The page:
I use data more definitive:
If I can check off more than two of the criteria, I know the season has changed.
We’ve developed a ritual, a trade-off for the inconvenience of a runny nose, clogged sinuses, aching joints, and burning foreheads. We’ve created THE NEST. It’s our tactile comfort. It’s our soft place to fall.
A box of tissues and glass of ice water must be within reach and the TV remote cannot leave the sick one’s hand. Illness trumps democracy in program viewing every time.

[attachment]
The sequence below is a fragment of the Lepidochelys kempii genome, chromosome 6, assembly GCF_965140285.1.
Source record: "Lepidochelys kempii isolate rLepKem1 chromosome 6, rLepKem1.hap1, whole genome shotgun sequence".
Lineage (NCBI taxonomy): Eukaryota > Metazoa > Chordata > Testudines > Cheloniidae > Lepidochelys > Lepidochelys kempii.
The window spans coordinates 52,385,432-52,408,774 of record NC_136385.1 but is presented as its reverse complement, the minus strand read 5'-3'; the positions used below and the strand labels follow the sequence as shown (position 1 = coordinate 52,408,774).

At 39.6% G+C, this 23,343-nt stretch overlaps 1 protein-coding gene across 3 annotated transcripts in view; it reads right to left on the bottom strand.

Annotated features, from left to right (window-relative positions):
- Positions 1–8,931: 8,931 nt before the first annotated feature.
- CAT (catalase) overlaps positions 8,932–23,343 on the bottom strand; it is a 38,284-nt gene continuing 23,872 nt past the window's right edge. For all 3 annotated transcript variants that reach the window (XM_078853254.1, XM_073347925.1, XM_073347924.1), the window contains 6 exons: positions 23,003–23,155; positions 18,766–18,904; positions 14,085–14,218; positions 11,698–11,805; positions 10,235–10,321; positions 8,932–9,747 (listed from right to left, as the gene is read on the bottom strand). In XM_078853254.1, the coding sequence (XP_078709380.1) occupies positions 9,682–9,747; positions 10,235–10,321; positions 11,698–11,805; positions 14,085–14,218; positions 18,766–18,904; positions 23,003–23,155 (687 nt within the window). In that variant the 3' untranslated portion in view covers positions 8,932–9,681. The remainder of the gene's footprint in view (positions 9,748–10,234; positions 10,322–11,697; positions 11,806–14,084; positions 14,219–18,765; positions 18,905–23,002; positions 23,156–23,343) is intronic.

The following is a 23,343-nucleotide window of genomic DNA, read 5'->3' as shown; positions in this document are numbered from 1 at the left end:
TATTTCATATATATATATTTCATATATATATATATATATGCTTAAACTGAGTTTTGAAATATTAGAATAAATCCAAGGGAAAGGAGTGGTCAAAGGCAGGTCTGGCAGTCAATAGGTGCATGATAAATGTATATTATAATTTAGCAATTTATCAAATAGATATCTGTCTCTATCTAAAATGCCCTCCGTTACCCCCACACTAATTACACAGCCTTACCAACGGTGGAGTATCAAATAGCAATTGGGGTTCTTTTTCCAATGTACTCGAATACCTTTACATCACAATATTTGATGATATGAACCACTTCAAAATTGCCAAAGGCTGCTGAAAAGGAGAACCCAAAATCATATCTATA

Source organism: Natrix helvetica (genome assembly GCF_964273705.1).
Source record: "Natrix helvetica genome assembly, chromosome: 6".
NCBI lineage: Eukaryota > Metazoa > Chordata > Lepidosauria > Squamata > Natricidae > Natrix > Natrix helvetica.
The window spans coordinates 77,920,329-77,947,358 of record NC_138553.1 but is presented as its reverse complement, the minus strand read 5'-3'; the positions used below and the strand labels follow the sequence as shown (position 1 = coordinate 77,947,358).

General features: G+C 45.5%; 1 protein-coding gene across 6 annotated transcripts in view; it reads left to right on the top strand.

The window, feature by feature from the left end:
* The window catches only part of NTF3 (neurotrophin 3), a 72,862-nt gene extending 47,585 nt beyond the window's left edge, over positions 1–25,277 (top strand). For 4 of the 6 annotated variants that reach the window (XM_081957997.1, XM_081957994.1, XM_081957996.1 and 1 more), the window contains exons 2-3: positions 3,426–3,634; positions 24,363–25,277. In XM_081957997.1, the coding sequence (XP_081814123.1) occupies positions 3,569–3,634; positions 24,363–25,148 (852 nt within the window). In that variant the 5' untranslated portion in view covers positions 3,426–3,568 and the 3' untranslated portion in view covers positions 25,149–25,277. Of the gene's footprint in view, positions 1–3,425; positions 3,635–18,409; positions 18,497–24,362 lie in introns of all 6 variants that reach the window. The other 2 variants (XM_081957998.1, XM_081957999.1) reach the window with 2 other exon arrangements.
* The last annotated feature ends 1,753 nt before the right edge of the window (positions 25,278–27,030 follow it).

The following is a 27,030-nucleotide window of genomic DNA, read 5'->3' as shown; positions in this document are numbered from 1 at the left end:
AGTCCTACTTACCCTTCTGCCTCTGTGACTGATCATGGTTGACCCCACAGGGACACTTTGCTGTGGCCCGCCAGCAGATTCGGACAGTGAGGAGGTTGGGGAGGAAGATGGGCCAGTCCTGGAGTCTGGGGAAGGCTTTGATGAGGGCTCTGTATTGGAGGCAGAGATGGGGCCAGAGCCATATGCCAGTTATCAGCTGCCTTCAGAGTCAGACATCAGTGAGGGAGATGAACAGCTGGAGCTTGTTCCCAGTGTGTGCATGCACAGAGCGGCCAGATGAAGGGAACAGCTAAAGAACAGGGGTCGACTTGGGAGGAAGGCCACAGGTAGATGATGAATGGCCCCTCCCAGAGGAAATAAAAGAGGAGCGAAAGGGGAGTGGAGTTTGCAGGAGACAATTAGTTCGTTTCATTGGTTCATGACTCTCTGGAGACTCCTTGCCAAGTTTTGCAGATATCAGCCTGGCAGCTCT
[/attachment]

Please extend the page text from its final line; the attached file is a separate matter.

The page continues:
The all important kiss-on-the-forehead completes THE NEST experience and ensures the Germy One he or she is in good hands.
When a reader sees that all important first line, isn’t he or she seeking the same experience, not to stumble across clunky construction or wade through meandering description but to recognize good storytelling and be given the cue to relax? One sentence needs to answer the questions:
The reader wants to be kissed on the forehead, patted on the shoulder, and told, “This is a soft place to fall. Go ahead and enjoy.”
Think of your favorites, those books you still have on your shelves, and go look at the first sentences for inspiration. I’m sure they deliver.
What is it about that first sentence that provides you THE NEST experience?